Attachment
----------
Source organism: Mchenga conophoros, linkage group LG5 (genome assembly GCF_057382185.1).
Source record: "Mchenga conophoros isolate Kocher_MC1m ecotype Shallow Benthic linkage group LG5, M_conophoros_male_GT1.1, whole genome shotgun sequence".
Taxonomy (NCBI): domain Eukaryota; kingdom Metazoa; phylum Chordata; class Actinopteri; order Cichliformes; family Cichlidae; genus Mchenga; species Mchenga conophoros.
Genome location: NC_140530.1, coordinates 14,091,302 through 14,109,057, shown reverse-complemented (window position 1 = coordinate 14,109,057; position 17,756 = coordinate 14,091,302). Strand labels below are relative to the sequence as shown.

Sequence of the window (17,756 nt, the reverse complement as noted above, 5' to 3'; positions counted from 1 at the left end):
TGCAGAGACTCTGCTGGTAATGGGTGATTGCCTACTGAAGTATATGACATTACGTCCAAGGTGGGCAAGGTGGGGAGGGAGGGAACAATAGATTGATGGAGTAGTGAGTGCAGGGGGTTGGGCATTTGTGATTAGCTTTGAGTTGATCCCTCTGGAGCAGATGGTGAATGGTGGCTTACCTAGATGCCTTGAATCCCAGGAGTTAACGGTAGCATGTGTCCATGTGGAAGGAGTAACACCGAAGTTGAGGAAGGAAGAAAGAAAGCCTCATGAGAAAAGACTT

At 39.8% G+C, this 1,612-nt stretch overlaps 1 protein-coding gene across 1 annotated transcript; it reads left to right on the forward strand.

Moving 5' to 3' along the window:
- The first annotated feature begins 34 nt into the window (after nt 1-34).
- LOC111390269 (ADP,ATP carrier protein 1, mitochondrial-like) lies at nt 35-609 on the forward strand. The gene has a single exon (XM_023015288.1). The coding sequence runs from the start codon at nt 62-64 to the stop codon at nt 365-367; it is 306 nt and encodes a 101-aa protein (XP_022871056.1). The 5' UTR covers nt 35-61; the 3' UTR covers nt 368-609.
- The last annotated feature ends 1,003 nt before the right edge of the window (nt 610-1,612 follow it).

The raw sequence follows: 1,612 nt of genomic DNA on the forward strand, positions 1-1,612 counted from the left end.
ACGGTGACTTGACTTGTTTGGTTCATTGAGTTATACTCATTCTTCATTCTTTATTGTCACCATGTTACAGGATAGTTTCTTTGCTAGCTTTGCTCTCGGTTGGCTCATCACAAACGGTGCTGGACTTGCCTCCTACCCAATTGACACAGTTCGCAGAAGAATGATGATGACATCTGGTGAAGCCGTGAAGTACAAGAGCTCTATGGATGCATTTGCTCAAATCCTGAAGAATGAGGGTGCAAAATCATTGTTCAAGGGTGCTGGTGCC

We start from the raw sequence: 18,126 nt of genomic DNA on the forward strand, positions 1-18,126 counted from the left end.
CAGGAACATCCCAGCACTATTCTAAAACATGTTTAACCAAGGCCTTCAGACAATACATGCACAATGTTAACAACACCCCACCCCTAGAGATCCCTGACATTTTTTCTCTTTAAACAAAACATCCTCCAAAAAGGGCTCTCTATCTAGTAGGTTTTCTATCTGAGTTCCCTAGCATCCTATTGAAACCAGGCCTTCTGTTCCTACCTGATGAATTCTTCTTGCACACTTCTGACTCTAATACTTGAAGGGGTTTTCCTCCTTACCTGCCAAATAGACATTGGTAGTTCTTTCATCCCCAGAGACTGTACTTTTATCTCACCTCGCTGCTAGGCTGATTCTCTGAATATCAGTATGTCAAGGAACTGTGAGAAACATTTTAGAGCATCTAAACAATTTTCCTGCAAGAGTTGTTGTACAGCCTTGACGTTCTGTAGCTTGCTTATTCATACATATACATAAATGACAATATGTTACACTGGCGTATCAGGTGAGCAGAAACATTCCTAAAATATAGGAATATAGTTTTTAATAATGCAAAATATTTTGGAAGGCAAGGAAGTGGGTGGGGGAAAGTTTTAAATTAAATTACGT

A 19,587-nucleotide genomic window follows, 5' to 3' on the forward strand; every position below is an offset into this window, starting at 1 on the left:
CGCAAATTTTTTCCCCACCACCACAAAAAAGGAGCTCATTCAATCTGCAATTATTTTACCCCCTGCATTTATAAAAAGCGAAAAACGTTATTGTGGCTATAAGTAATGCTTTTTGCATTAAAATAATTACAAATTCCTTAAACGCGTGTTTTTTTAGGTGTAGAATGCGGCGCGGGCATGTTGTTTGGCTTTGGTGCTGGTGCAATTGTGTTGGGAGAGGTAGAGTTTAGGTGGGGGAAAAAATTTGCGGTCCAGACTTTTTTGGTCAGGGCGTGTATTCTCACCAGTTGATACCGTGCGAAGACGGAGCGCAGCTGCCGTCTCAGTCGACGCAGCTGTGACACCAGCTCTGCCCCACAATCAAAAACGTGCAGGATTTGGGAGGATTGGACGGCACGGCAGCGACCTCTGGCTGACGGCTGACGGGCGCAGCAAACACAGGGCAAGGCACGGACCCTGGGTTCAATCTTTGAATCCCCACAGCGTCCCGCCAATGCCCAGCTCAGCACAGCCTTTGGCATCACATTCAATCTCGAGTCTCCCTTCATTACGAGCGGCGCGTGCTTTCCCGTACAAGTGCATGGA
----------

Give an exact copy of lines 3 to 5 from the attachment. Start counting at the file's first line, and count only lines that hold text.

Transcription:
Taxonomy (NCBI): domain Eukaryota; kingdom Metazoa; phylum Chordata; class Actinopteri; order Cichliformes; family Cichlidae; genus Mchenga; species Mchenga conophoros.
Genome location: NC_140530.1, coordinates 14,091,302 through 14,109,057, shown reverse-complemented (window position 1 = coordinate 14,109,057; position 17,756 = coordinate 14,091,302). Strand labels below are relative to the sequence as shown.

Sequence of the window (17,756 nt, the reverse complement as noted above, 5' to 3'; positions counted from 1 at the left end):